Movie and Film Reviews (MFR) Action The Triumph of the Will

The Triumph of the Will

             What is most impressive about Leni Riefenstahl’s documentary The Triumph of the Will (1934) is the enormity of its scope.  This film gives DeMille and Griffith a run for their money with its use of sets and cast.  The vast landscape of the hundreds upon thousands of men, women, and children standing to attention with their arms erect and smiles flashed upon their eager faces, waiting for the arrival of their leader, is fascinating, yet disconcerting when we discover whom they are waiting for.

            The film begins with one of the most incredible opening sequences in the history of cinema as their fearless leader parades his way through the city.  The townspeople behave as if Jesus himself has come down from the sky to bless them with his presence.  Riefenstahl even edits a shot of a cat turning round in its windowsill to see him go by; this man of power: Adolf Hitler.

            What follow for the next hour and a half are nothing more than speeches and vignettes, beautiful landscapes scored with beautiful music.  This film does exactly what propaganda is supposed to do.  Notice how she shoots the Nazi training camp, making it like one big fraternity, even showing a young man all smiles writing a letter home to his girl or his mother.  She films a beautiful piazza overlooking a lagoon draped in the Nazi flag, conveniently placing one in a pot of flowers to symbolize how natural this political party is in Germany.  Riefenstahl hits us over the head with the image of “the spider”, habitualizing us to its chronic visibility as she scores the scene with classical music.  Watching this film seventy years later, this becomes a juxtaposition filled with irony.

      Another credit to her direction is the film’s structure.  A lesser filmmaker might have prematurely ejaculated by having Hitler speak right away, but we do not hear him give a speech until almost half way through, saving the best for last.  I found myself questioning, “What is it that makes Hitler stand out?  What makes him the leader?”  The same thing that all great leaders have: charisma.  I have always felt German to be a brutish and unattractive language, but Hitler makes it dance like music with the rolling of his “r’s” and the intense passion for what he speaks.  He makes you want to believe, want to be a part of this powerful group ready to take over the world.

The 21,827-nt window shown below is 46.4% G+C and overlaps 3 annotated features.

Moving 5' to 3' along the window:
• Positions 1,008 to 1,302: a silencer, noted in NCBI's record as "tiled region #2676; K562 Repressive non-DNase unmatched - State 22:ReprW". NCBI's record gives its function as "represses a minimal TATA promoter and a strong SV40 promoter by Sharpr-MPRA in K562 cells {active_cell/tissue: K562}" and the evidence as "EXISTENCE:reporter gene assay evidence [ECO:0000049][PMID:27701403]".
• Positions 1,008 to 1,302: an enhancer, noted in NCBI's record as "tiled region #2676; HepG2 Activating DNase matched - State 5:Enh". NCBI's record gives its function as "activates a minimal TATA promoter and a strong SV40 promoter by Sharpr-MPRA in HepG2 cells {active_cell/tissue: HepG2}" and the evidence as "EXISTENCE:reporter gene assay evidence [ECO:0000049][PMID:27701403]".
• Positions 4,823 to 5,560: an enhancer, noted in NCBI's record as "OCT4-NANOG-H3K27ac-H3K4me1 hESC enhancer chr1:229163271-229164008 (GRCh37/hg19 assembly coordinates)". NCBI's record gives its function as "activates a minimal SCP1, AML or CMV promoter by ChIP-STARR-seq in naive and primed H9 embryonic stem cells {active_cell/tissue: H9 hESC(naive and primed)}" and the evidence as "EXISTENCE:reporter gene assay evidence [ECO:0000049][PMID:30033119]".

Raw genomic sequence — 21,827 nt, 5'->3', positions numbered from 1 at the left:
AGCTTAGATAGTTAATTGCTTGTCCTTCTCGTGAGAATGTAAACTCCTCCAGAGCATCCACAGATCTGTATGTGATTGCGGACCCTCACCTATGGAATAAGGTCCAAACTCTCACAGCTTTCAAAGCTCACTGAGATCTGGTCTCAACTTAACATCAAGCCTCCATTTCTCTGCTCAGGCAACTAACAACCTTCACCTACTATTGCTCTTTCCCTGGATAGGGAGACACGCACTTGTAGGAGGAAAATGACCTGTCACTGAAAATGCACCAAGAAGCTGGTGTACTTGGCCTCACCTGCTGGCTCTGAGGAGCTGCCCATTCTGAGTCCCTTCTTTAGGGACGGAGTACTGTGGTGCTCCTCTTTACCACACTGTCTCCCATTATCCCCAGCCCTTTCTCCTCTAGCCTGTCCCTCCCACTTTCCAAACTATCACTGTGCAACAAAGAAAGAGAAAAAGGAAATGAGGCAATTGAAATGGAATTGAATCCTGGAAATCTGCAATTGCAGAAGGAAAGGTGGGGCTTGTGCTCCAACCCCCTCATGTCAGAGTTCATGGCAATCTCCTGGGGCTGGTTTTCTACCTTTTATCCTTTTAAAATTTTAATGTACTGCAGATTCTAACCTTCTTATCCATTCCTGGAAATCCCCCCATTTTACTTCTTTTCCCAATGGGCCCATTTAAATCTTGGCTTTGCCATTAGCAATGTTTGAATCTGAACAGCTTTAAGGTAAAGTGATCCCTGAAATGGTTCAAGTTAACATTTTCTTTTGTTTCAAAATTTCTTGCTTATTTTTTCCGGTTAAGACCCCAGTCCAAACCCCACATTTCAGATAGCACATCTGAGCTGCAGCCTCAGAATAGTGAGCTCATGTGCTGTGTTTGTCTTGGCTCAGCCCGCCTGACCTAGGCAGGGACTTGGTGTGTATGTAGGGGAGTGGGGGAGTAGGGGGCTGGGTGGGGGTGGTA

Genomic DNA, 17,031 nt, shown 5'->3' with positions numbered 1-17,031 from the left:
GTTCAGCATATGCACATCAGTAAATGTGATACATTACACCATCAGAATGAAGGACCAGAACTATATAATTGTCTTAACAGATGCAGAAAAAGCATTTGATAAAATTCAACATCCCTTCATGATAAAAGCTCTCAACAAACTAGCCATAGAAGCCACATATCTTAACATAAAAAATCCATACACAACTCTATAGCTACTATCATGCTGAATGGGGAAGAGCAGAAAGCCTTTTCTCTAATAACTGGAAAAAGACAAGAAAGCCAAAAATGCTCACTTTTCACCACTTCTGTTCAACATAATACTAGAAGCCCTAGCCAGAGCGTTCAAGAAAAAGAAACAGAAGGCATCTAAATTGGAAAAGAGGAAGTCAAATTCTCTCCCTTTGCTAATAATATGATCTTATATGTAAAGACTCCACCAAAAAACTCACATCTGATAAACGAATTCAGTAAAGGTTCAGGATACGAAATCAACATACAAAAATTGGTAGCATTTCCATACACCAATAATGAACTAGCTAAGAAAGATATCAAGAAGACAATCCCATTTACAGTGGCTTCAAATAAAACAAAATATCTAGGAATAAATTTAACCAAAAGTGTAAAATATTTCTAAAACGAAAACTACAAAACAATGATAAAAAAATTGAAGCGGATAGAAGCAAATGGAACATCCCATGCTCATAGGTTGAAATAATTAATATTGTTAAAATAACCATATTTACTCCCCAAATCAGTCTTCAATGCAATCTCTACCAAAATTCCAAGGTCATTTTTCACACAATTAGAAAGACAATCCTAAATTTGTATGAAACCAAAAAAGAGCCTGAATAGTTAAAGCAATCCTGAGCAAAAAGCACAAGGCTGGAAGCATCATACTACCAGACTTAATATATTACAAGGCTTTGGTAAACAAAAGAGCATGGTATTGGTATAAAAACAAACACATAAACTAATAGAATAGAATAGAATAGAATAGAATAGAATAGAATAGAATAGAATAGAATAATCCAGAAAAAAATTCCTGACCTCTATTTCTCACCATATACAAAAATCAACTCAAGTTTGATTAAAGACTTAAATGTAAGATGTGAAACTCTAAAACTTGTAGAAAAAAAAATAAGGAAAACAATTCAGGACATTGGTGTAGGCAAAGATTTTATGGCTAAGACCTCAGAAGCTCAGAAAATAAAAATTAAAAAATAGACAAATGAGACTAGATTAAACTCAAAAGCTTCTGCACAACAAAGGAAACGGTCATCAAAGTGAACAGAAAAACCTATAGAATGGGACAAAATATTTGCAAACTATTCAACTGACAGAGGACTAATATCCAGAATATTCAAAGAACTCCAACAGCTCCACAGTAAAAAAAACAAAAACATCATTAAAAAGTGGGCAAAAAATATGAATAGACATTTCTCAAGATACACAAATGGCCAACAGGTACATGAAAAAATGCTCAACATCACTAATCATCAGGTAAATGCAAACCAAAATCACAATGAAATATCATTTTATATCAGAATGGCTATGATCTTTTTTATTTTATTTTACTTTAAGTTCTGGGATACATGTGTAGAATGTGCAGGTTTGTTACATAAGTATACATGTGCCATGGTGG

Something they do is quite strange, anathema even, to Americans: they allow their sacred flag to touch the ground.  Do they feel they are better than the rest of the world, therefore covering the ground with their presence?  Or do they feel what they are doing is so right they are one with nature?

     The most arresting image comes about three fourths of the way through: thousands of soldiers are marching in impeccable unison carrying their beloved flags.  The camera then shows only the flags moving in harmony; faces and bodies are nowhere to be seen.  This completely summarizes what Nazism is all about: leaving behind your individuality to become a part of a mass where you forget you are human to participate in the greater “good”. 

      The film tends to drag a bit, but maybe that is Riefenstahl’s point: to anesthetize us with the unification, the speeches, and make us feel that the Nazi Party belongs right where they are.

     I saw The Triumph of the Will at Anthology Film Archives in New York City and someone made a conscious decision to not use a subtitled version.  Why?  Maybe they felt it would destroy the integrity of the film.  More likely, however, it was to keep us with an objective sort of viewpoint so we were not offended or worse yet, we understood it and believed it.

2 thoughts on “The Triumph of the Will”

  1. well, what can someone say about this film?

    as a photographer i learned alot of style tips from this movie and the work of albert speer. this movie is stylistically amazing.

    as a black man i love gone with the wind. its a great bit of storytelling.

    no one in my family will sit through gone with the wind for more than ten minutes before they are high holy pissed.

    i wonder how an elderly jew feels about triumph of the will?

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